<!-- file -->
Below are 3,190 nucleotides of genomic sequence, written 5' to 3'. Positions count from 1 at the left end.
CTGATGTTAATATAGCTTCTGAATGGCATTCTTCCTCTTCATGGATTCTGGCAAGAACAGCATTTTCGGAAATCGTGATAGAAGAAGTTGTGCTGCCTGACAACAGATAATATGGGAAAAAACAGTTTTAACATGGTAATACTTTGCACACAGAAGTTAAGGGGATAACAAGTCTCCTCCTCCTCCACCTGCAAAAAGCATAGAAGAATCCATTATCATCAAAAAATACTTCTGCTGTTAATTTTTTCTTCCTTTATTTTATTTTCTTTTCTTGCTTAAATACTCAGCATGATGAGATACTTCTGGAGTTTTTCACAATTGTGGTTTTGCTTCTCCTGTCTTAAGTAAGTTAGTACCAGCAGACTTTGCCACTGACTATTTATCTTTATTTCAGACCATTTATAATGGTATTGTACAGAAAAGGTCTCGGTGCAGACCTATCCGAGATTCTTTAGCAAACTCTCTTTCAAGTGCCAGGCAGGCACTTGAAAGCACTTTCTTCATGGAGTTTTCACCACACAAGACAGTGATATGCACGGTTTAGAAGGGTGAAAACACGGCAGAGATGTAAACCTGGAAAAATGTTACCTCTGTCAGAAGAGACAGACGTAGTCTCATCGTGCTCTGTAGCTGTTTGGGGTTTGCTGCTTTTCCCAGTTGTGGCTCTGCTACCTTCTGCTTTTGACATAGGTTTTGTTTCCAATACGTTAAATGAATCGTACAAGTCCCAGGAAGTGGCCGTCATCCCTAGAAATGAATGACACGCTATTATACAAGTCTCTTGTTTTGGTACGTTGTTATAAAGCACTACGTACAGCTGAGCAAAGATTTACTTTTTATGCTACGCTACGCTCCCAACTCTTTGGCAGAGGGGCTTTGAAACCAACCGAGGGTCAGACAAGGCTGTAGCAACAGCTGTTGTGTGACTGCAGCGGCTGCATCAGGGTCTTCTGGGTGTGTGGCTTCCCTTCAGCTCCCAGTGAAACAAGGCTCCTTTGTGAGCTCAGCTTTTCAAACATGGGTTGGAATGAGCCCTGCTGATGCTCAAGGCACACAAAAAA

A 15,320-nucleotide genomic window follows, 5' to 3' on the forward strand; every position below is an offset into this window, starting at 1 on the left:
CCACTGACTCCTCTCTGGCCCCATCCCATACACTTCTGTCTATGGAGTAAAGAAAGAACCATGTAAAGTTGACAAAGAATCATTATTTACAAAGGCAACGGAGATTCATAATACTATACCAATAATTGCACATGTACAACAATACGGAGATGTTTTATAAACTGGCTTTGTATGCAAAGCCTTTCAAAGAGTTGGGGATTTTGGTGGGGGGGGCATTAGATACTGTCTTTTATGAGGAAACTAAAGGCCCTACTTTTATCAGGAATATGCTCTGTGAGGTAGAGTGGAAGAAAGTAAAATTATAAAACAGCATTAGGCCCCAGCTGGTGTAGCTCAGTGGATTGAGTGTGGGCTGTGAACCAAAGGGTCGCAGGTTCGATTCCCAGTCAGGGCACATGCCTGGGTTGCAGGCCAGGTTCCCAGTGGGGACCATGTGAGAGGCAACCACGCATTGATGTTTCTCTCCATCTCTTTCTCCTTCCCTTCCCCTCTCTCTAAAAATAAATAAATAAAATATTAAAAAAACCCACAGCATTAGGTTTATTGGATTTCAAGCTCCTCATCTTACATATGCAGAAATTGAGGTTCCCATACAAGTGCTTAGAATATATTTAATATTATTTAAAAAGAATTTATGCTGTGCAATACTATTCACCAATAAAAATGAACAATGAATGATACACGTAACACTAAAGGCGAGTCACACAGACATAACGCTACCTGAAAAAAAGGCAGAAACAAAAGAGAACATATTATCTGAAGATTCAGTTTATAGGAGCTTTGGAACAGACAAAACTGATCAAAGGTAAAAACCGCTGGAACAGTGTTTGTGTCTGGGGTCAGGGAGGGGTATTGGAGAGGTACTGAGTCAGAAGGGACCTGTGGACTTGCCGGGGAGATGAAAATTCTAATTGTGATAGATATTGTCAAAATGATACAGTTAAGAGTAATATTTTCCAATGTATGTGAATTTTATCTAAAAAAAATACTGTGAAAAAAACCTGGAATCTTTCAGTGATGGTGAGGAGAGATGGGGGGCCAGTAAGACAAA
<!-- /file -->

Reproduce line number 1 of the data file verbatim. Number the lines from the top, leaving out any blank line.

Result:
Below are 3,190 nucleotides of genomic sequence, written 5' to 3'. Positions count from 1 at the left end.